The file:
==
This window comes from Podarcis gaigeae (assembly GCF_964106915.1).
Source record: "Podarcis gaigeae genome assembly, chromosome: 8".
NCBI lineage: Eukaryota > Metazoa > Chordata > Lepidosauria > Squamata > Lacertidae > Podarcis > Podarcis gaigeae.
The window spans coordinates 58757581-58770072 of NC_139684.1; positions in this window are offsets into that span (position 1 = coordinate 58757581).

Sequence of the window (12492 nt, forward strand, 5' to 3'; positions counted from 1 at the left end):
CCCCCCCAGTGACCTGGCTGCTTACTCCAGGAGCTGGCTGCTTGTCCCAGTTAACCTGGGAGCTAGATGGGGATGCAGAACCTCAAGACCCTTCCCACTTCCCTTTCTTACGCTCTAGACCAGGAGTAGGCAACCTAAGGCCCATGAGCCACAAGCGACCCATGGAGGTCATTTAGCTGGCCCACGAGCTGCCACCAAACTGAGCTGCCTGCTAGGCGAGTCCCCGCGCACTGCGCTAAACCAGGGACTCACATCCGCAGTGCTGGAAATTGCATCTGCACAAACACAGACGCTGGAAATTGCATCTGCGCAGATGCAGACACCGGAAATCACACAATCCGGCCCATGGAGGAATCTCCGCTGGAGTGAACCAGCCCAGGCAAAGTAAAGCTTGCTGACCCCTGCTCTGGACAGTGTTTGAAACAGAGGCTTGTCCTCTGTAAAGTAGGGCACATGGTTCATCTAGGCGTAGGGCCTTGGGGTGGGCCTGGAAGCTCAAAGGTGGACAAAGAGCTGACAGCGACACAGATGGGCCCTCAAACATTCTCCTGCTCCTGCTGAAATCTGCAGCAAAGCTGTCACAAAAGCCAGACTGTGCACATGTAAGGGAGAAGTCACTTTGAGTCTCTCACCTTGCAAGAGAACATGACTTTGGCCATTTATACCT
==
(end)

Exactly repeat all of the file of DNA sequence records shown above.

This window comes from Podarcis gaigeae (assembly GCF_964106915.1).
Source record: "Podarcis gaigeae genome assembly, chromosome: 8".
NCBI lineage: Eukaryota > Metazoa > Chordata > Lepidosauria > Squamata > Lacertidae > Podarcis > Podarcis gaigeae.
The window spans coordinates 58757581-58770072 of NC_139684.1; positions in this window are offsets into that span (position 1 = coordinate 58757581).

Sequence of the window (12492 nt, forward strand, 5' to 3'; positions counted from 1 at the left end):
CCCCCCCAGTGACCTGGCTGCTTACTCCAGGAGCTGGCTGCTTGTCCCAGTTAACCTGGGAGCTAGATGGGGATGCAGAACCTCAAGACCCTTCCCACTTCCCTTTCTTACGCTCTAGACCAGGAGTAGGCAACCTAAGGCCCATGAGCCACAAGCGACCCATGGAGGTCATTTAGCTGGCCCACGAGCTGCCACCAAACTGAGCTGCCTGCTAGGCGAGTCCCCGCGCACTGCGCTAAACCAGGGACTCACATCCGCAGTGCTGGAAATTGCATCTGCACAAACACAGACGCTGGAAATTGCATCTGCGCAGATGCAGACACCGGAAATCACACAATCCGGCCCATGGAGGAATCTCCGCTGGAGTGAACCAGCCCAGGCAAAGTAAAGCTTGCTGACCCCTGCTCTGGACAGTGTTTGAAACAGAGGCTTGTCCTCTGTAAAGTAGGGCACATGGTTCATCTAGGCGTAGGGCCTTGGGGTGGGCCTGGAAGCTCAAAGGTGGACAAAGAGCTGACAGCGACACAGATGGGCCCTCAAACATTCTCCTGCTCCTGCTGAAATCTGCAGCAAAGCTGTCACAAAAGCCAGACTGTGCACATGTAAGGGAGAAGTCACTTTGAGTCTCTCACCTTGCAAGAGAACATGACTTTGGCCATTTATACCT